No, I understand the significance of the pagan pantheon. I'm just trying to point out that you're misrepresenting Judeo-Christianity. While it is true that in many contemporary Christians seek a "personal relationship with god" in the most vulgar sense, this has not always been the case. It is a uniquely Lutheran corruption which has only gotten worse over the centuries.

It's just not true that the distinction (if there really is any meaningful one) between the doctrines you praise and those that you revile is one of anthropomorphism. Consider the existence, for example, of the Kabbalah. The Kabaalah is a system employing mathematics (of a qualitative variety!) to describe the metaphysical relationships between different points of creation and "God". Nothing could be more impersonal or disinclined to give the Divine Absolute a human face.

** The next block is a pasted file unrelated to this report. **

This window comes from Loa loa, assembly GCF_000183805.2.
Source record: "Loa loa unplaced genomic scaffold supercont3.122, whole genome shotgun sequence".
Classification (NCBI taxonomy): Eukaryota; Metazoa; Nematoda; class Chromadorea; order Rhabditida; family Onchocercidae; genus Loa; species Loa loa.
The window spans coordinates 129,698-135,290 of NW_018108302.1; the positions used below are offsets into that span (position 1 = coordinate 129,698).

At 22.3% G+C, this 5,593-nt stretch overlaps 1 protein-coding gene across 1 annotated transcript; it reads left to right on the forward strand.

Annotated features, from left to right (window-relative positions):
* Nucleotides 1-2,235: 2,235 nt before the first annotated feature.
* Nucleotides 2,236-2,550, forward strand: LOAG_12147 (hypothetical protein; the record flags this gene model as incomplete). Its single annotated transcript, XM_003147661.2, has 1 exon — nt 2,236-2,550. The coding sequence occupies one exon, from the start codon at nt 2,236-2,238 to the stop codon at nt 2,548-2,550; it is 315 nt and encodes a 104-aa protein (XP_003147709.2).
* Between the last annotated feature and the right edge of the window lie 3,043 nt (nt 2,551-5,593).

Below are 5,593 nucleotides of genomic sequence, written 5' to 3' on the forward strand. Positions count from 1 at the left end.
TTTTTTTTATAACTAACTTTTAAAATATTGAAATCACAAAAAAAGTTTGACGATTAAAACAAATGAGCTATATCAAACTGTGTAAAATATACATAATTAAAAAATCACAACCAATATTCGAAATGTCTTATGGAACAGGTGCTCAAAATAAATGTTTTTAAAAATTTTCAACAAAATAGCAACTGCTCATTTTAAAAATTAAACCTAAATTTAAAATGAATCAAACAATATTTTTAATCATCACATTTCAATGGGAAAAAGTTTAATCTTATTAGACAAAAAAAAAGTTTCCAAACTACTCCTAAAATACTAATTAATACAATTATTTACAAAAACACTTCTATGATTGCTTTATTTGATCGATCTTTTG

Regarding the conversation about mathematics, I'll just point out that the 'ancients' didn't think of math in a wholly quantitative light. Everything that now falls under the domain of math, science, etc, was once incorporated into a sacred science/art.